In selecting hotels we look first for location and especially something in the midst of good dining options. We are willing to book almost any place along the price spectrum but most often at the 3 and 4 star levels (the actual level of comfort compared to star rating seems to vary by country) but we have been happy in 2-star places (in fact one of our very favorite hotels is the 2- star Clos Normand in St. Aubin sur Mer, on the Northern coast of France).
The pictures below are of the Clos Normand and a couple of our other favorite, reasonably priced, charming hotels in the Normandy and Brittany area.
Clockwise from the top left–dining room at the Clos Normand; deck at the Grand Hotel du Val Andre–alas, no longer a hotel but a defunct condo makeover–so sad; the seaside dining deck of the Clos Normand; and the Mere Champlain in the heart of oyster country in Cancale, France.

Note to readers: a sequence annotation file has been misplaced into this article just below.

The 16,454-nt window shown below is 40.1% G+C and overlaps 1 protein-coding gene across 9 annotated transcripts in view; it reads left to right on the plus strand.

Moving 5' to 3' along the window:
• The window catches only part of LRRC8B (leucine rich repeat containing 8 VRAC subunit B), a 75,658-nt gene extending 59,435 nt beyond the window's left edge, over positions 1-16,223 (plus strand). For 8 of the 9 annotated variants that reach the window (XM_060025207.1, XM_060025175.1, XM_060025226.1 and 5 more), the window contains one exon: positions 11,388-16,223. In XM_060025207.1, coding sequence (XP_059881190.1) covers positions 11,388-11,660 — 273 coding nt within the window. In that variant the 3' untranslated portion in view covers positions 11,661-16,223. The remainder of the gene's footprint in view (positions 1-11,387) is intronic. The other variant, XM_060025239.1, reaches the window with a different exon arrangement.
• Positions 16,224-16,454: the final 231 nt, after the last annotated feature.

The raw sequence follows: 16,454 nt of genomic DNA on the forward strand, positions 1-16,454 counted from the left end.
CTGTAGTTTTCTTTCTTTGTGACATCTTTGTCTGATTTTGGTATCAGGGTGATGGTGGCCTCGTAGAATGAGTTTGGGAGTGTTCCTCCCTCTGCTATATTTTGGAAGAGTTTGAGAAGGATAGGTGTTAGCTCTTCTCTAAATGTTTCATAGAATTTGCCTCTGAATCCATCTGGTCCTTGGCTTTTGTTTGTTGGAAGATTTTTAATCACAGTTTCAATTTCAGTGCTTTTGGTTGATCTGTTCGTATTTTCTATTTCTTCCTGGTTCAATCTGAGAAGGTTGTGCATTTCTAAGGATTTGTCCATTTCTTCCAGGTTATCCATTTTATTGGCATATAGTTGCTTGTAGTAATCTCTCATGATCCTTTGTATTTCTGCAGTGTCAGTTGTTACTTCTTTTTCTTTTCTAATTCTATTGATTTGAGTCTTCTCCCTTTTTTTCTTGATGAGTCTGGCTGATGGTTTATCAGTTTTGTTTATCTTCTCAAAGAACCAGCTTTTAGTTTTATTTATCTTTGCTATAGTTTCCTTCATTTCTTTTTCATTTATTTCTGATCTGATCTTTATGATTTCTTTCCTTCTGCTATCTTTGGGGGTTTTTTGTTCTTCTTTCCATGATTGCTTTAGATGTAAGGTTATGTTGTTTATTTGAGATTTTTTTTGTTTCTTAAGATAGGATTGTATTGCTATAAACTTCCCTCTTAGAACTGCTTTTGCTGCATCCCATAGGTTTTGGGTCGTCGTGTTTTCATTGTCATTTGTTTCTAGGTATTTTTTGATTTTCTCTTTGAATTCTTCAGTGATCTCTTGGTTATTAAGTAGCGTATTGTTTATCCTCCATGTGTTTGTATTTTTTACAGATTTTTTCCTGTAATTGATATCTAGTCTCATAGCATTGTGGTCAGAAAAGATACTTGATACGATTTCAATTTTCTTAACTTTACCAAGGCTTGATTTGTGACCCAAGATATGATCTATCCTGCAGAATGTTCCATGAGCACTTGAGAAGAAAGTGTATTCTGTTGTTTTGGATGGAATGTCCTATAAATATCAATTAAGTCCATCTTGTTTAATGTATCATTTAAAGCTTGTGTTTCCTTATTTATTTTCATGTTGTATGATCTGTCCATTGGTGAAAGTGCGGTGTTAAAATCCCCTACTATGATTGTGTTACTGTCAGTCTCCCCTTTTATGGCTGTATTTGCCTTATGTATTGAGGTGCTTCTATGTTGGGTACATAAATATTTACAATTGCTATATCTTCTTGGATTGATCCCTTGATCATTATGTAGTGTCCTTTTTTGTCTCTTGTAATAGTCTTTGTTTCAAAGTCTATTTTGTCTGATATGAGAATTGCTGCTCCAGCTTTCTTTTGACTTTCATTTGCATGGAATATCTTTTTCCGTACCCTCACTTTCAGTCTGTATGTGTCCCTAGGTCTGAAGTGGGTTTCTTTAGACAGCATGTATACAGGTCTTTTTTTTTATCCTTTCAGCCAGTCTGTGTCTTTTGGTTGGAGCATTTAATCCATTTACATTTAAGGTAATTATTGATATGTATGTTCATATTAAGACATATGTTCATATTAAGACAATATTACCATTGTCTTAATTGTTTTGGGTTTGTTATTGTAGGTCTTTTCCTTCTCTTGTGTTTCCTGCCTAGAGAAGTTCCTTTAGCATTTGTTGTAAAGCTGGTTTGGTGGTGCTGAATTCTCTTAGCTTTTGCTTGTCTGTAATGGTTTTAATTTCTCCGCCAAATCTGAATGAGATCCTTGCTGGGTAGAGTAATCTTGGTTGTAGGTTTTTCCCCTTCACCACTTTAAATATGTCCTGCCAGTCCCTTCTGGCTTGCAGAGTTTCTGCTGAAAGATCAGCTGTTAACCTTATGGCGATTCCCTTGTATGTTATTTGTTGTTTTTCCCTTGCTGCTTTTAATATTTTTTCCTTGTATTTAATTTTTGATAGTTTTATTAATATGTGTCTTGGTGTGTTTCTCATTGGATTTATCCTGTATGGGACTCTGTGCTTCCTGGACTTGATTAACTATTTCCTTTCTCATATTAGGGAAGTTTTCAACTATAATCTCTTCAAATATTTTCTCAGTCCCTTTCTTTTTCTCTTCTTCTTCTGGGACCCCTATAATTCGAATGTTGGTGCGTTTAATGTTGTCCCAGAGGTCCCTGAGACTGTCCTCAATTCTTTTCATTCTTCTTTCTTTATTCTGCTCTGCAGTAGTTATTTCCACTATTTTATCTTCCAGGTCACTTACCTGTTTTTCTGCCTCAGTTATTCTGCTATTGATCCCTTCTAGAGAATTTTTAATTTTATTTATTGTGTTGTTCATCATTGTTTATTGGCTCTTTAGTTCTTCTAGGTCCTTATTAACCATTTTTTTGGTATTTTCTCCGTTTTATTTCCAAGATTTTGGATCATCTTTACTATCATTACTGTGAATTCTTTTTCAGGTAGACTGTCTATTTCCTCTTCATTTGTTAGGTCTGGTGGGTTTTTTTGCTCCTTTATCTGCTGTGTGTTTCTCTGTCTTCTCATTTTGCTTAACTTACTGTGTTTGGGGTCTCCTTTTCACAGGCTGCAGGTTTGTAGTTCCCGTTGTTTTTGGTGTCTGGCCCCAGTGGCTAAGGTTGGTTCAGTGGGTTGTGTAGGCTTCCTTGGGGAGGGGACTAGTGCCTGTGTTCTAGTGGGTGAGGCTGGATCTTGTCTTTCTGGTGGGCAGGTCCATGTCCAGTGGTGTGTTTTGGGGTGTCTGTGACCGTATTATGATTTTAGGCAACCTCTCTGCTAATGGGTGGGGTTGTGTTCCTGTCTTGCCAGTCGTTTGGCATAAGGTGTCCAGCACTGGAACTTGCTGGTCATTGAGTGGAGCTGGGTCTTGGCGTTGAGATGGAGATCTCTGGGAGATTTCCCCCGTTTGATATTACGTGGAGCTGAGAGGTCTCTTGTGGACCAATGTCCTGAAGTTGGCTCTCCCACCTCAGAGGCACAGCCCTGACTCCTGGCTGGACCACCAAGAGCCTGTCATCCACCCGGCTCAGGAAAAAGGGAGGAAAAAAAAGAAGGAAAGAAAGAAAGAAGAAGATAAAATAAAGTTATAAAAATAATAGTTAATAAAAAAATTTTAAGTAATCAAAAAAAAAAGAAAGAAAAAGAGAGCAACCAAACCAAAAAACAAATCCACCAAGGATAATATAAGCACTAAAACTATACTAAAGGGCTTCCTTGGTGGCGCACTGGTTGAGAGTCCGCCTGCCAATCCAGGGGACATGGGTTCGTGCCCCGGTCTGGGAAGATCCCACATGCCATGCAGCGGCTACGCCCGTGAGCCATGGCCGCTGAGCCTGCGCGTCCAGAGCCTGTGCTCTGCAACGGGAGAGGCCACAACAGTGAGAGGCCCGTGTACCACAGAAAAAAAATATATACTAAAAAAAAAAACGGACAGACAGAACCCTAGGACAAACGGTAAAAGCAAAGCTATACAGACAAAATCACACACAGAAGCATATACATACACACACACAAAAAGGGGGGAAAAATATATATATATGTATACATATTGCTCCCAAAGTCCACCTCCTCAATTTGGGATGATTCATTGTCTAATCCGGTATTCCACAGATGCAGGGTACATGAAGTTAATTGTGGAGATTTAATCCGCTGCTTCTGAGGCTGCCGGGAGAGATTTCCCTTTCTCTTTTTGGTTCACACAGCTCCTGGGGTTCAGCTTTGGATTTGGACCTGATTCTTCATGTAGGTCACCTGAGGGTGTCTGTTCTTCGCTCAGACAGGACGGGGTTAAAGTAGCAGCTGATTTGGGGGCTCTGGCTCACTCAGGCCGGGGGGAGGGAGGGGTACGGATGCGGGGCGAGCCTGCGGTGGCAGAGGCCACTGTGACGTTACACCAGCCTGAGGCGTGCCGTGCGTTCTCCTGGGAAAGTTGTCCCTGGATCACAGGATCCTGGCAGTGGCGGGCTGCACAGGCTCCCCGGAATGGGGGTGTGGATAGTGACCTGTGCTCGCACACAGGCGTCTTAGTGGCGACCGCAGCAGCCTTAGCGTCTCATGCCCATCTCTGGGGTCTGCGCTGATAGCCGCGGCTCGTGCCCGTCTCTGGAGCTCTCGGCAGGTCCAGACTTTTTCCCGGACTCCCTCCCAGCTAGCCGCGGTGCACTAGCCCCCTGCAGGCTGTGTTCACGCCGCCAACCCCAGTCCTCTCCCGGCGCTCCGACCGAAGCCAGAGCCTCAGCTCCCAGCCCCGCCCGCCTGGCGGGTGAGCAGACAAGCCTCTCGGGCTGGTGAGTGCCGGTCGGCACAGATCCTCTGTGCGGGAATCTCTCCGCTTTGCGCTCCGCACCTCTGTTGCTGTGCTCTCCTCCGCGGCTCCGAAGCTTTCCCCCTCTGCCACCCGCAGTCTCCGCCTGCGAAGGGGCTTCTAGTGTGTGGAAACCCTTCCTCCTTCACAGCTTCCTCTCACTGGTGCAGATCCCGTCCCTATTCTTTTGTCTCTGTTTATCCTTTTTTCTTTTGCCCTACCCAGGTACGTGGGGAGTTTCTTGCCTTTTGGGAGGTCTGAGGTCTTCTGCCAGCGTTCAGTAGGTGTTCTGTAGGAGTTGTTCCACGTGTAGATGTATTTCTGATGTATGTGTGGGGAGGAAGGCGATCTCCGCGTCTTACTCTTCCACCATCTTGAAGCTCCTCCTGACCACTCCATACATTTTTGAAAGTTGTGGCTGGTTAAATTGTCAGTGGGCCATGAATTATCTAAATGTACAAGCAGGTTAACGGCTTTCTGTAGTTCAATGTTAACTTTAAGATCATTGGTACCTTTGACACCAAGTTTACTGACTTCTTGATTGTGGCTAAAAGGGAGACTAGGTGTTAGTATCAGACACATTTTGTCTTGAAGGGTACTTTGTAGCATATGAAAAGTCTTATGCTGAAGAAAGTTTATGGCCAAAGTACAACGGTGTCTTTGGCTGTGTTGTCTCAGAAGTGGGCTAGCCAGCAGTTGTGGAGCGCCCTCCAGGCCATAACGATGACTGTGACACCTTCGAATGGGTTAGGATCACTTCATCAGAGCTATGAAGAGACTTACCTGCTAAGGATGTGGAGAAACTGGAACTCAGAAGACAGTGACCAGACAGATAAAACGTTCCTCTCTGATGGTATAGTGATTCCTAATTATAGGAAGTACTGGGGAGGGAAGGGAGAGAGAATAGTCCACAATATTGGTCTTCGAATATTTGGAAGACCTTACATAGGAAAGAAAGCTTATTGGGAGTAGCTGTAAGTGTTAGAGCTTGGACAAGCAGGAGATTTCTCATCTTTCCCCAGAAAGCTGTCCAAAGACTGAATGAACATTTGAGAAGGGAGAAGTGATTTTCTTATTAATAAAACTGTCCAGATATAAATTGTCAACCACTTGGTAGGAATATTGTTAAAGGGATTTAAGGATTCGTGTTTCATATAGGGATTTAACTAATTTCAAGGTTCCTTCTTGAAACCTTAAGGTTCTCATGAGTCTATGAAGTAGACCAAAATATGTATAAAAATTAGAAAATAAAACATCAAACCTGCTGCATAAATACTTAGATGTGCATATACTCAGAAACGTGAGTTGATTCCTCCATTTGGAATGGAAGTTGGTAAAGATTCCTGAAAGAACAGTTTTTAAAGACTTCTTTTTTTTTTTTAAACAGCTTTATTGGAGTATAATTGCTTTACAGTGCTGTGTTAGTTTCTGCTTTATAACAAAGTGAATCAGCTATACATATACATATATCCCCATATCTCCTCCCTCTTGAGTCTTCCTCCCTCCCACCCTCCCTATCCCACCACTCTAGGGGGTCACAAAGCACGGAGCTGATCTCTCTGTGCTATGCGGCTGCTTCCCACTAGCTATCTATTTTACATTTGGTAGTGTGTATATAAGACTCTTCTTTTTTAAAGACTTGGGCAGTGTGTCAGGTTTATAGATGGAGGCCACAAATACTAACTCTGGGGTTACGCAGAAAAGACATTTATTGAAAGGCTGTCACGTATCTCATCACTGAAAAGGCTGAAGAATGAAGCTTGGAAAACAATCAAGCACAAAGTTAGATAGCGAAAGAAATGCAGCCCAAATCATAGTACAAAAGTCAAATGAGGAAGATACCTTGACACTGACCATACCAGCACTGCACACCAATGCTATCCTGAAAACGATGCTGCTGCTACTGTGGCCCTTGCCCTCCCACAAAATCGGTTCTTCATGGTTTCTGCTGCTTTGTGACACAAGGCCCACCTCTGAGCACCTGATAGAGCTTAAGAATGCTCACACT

Now and again we will splurge on a 5-star place—but not often. The pictures below are from some of the more upscale or unique places we’ve stayed over the years.
Clockwise from the upper left–breakfast room at the Palazetto Pisani, a Palazzo on the Grand Canal, once home to one of Doges of Venice; the exterior of the Royal Lyon Hotel, a charmer directly on the Place Bellecour in downtown Lyon; the Villa Rosario, in Ribadesella, on the Northern coast of Spain, formerly owned by one of the Indianos who made their money in the “new world” and returned to Spain to build themselves palatial mansions; the serene and flower-bedecked Moulin de Vigonac, near Brantome, in the Aquitane area of France near Bordeaux; and a the small piano room of the Hotel de Toiras in St. Martin de Re, on the Ile de Re on the Atlantic coast of France. In rechecking information on this hotel I was amazed to see that rooms at the de Toiras are now up to 600–1300 USD per night in summer–way beyond what we paid when we stayed there in 2006. Luxury seems to have a way of outpacing even inflation.